The following is Part Two of a transcript of the Dec. 2, 2013 School Committee Meeting. For the links to other part of the meeting, click here.
8:05 p.m. to 8:35 p.m. (25:00 to 55:00)
The School Committee began to hear an update on PARCC or the Partnership for Assessment in Readiness for College and Careers.
PARCC itself is an assessment testing initiative aligned with upcoming national common core standards, and it will eventually replace the MCAS tests.
In Massachusetts, there’s an expectation to field test the PARCC test in the spring, with a vote in the fall of 2015 and possible implementation in Grades 3 and 8 in spring of 2016. High school students would see PARCC in the 2017-18 school year or the 2018-19 school year.
Olsen said PARCC has been controversial and several other states have withdrawn from the effort, and provided additional details on the possibility that PARCC and MCAS testing may overlap.
Olsen told the board that he and Assistant Superintendent Christine Francis applied to the state for an exemption on students having to take both the PARCC and the MCAS at the same time, saying it would be overwhelming.
He said that the state had given some limited exemptions, and one of the main reasons for the pressure was due to other states dropping out, adding additional pressure on existing states to provide an appropriate sample size to see if the test is effective.
An alternative was provided to allow students who take the PARCC test not have to take the MCAS test, which Olsen said was not acceptable given the data provided from that test which helped craft better learning practices for the town’s schools.
Keele emphasized that the board was getting an update on something that hasn’t even happened yet.
Francis said that the information regarding PARCC and which schools would need to take it came in last week. She also talked about how PARCC would be taken, with it eventually not requiring a pencil and paper.
She said that state officials said that PARCC data would come quicker than MCAS data.
Keele said the testing seems random, with Francis saying that it was chosen by Pearson, which is the company that makes the test, and the state has nothing to do with how the test is made.
Keele then asked if there was any discussion at these meetings when a district meets a certain level if it can be exempted from these tests, with Francis saying she had heard much pushback from local schools on the issue, and Olsen calling the Department of Elementary and Secondary Education “overbearing” on the issue and called the timelines “crushing”, saying that any local initiatives would have to be abandoned for this regulatory compliance.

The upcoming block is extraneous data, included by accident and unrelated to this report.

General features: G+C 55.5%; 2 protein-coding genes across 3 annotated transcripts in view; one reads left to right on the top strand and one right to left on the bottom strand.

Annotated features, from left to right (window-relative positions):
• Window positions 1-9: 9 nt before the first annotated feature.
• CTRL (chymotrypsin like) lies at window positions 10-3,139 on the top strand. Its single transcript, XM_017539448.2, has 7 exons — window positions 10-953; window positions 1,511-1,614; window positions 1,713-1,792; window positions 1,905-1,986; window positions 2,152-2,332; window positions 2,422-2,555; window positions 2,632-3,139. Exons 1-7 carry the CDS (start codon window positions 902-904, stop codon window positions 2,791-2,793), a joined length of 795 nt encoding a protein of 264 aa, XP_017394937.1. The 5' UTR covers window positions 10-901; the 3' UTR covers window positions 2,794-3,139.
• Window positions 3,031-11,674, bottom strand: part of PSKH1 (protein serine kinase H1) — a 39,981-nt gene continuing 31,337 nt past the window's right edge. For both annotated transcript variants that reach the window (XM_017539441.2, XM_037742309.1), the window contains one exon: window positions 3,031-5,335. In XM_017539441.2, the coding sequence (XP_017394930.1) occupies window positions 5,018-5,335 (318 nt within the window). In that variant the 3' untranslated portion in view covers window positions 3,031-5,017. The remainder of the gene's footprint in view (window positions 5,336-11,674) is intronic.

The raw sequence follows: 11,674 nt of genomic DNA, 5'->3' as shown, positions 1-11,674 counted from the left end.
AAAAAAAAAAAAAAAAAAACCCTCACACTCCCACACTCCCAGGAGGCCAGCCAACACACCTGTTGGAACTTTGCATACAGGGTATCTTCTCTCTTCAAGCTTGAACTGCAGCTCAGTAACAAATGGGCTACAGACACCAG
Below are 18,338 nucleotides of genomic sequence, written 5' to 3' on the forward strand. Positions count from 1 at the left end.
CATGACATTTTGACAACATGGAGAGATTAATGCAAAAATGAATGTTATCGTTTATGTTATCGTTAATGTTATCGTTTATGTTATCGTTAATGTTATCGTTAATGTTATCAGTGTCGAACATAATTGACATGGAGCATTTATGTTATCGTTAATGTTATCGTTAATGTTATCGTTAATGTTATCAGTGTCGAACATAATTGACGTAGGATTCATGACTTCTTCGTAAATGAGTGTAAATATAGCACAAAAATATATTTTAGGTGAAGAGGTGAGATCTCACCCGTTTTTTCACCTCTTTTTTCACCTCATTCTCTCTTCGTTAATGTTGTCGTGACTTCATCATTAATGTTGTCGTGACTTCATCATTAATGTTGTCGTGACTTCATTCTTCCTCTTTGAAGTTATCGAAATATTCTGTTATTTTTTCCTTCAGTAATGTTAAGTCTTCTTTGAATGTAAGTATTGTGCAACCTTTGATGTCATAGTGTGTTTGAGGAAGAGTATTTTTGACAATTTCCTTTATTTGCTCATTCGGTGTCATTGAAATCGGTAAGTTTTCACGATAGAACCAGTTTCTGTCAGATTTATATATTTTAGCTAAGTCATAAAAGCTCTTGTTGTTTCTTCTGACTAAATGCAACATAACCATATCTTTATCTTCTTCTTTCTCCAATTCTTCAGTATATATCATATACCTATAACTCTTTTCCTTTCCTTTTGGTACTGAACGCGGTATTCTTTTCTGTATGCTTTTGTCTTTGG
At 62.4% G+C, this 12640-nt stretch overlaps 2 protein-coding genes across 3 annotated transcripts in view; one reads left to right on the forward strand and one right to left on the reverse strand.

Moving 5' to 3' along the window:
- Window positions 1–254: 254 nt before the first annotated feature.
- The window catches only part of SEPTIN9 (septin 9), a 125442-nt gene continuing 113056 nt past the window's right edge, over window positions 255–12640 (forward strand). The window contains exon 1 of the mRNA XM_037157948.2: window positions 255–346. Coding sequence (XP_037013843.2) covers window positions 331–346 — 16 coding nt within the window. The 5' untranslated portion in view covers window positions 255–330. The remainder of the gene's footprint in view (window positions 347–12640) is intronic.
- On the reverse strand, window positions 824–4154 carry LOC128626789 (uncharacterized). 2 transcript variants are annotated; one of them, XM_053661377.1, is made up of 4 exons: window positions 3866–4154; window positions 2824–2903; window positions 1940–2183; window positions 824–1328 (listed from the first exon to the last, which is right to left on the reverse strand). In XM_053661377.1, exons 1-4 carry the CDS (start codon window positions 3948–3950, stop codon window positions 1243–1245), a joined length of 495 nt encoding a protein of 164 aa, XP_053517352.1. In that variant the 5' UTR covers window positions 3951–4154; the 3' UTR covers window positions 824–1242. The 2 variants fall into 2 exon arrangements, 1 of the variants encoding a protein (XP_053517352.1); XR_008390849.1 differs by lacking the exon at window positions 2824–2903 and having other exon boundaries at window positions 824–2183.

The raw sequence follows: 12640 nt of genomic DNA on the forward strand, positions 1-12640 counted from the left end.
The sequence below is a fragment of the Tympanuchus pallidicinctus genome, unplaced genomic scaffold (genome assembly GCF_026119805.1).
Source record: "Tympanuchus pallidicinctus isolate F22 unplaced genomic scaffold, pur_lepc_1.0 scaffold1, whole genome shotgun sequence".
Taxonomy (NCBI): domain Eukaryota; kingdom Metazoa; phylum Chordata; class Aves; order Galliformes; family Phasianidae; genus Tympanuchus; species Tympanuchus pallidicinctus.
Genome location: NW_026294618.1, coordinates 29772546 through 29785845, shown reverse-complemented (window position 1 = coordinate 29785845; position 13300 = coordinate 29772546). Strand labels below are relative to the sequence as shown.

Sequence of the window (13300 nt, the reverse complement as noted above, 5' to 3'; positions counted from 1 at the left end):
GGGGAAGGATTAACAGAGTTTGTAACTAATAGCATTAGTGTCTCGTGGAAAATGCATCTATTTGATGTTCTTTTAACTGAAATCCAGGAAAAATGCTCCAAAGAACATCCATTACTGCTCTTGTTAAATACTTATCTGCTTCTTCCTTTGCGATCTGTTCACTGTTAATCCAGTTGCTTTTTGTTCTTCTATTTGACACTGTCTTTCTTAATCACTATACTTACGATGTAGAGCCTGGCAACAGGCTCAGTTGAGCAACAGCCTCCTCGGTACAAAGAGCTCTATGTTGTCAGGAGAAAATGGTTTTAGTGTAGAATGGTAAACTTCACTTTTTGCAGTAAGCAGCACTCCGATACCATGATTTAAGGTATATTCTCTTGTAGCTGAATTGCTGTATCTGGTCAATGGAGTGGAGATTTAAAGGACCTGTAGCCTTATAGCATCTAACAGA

He agreed with Francis that he had never seen the superintendents’ association so angry, with Keele saying he thought it was because certain people thought they were better than others, complaining about people from Boston telling Westford educators how to do their jobs.
Francis said that many of the programs that the state are doing have merit, but they are coming so quickly and in such large numbers and scopes that they are hard to implement.
One of the student representatives asked why she as a junior at Westford Academy had to take another test. Olsen said that she would not, but Francis said that her younger siblings would have to take the PARCC, if the state board of education approves it.
The student then asked what the difference was, with Francis saying PARCC is designed to have more open ended questions and be given more often throughout the year.
Harkness then asked about time management regarding test preparation and how time will be made up for PARCC preparation, with two or three classes lost to potential preparation. No one was sure how that will happen.
While Harkness said that everyone felt the same way about MCAS at the beginning and it was resolved, but she hoped that issue would be resolved soon.
Clay asked if there was any preparation for the test, with Francis saying none was expected, although the test would take three to six hours and there would be some tips on test taking and that the components of the test were as of yet unknown.
Clay also asked why this test benefits schools more than the MCAS.
Olsen replied that since Westford students generally top the nation that this test doesn’t dilute what is given by the MCAS.
School Committee member Margaret Murray thanked Olsen for pushing back against the state and asked about whether technology would play a larger role in test taking anyway.
Regarding the results, Murray said that with the upcoming field test, it’s designed more to evaluate the test than student performance.
She also said that open ended questions that test cognitive skills are better than multiple choice questions that are designed to test memory and trick students.
Benoit asked asked whether the school department would have to buy software. Olsen said no, saying it was only a networking issue. Benoit asked if there were any long term costs, and again Olsen said no, that it’d be similar to MCAS financially, only through technological means versus non-technological means, although that might not be the case elsewhere in the state with poor technological networks.
Benoit added that he had concerns about network security as well, with Francis saying the new technological director and the town technological director were looking at the problem.